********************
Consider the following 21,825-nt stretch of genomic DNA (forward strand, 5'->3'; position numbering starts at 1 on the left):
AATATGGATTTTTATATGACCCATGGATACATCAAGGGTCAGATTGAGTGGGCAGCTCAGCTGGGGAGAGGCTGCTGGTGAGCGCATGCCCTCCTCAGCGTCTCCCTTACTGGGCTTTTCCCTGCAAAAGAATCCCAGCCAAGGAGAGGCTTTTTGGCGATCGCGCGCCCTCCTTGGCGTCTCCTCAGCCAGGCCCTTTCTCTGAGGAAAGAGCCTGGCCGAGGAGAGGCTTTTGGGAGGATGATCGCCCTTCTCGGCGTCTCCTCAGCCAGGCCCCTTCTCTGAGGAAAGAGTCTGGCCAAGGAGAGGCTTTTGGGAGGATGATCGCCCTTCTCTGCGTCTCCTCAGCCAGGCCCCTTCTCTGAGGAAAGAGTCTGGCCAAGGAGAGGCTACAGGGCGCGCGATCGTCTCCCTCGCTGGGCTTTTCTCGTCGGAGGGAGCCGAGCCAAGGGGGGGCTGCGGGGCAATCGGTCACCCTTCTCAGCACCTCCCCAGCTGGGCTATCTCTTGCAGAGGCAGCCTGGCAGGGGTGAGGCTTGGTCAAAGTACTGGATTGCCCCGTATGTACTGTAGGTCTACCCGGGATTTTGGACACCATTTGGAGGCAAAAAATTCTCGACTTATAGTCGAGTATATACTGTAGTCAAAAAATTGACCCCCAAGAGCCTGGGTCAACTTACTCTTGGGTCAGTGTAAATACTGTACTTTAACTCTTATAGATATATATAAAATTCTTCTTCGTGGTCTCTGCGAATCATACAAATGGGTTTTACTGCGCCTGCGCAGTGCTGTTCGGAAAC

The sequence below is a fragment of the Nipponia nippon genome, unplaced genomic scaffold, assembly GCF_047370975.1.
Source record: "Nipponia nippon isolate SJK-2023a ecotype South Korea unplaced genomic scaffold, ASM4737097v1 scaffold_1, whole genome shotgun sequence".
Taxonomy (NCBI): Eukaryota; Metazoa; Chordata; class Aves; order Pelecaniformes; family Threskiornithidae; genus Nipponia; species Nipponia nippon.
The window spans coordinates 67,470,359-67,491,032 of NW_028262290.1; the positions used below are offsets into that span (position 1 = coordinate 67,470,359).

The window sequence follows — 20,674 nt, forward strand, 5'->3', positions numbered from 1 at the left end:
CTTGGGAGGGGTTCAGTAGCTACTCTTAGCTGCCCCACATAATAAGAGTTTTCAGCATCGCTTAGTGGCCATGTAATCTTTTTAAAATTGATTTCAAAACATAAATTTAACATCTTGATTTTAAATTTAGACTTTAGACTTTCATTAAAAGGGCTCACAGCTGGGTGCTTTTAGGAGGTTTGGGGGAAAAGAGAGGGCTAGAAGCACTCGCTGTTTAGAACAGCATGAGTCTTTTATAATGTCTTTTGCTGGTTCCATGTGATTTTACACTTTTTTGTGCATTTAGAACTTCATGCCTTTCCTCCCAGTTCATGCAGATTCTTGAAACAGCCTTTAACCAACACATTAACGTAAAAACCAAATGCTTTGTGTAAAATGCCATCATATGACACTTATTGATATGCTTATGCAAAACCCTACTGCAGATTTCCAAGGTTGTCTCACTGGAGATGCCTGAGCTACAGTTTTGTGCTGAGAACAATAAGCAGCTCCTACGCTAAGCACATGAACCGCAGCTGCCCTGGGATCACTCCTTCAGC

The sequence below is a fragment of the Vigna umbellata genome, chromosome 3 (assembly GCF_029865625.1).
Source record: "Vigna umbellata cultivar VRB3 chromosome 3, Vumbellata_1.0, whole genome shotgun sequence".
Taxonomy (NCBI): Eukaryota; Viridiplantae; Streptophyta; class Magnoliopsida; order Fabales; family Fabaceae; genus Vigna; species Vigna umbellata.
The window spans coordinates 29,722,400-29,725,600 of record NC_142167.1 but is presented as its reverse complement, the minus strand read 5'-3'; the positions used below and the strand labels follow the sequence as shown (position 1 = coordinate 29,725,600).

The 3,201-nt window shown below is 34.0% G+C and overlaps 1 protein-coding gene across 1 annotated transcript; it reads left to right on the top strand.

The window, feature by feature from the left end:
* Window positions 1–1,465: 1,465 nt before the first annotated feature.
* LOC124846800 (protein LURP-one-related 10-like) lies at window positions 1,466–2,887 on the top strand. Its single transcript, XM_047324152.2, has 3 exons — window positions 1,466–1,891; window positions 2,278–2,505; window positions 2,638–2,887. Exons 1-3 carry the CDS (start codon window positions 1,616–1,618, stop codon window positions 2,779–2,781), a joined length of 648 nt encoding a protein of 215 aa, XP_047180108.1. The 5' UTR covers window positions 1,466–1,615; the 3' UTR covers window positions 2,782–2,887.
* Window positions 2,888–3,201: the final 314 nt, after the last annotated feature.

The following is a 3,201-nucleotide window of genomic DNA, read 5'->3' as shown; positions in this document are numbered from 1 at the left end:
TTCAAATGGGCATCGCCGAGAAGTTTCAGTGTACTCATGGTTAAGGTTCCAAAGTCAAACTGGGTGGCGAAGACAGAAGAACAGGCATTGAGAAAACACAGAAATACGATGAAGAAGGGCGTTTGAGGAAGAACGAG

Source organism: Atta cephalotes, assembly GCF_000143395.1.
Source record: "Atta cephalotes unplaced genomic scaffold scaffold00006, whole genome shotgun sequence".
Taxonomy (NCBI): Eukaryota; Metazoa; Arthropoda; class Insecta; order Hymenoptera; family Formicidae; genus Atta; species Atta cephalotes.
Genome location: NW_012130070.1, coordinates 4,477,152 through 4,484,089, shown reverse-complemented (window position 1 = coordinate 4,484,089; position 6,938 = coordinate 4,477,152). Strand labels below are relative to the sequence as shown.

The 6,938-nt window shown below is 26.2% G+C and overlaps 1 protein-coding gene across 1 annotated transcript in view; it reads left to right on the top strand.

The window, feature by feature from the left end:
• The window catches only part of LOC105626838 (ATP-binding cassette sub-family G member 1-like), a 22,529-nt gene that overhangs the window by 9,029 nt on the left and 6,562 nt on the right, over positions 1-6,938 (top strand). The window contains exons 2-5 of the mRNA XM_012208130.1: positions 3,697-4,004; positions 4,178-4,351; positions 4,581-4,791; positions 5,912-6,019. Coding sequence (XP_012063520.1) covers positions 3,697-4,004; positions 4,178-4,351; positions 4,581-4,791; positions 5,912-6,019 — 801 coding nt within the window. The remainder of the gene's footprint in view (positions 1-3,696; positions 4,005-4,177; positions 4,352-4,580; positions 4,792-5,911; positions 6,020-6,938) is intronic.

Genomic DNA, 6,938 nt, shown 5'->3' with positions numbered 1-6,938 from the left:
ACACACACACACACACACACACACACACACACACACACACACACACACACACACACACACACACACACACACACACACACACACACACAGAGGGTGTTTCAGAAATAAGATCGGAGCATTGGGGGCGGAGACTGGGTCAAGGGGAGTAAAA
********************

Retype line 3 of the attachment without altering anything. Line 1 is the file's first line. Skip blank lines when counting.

The sequence below is a fragment of the Nipponia nippon genome, unplaced genomic scaffold, assembly GCF_047370975.1.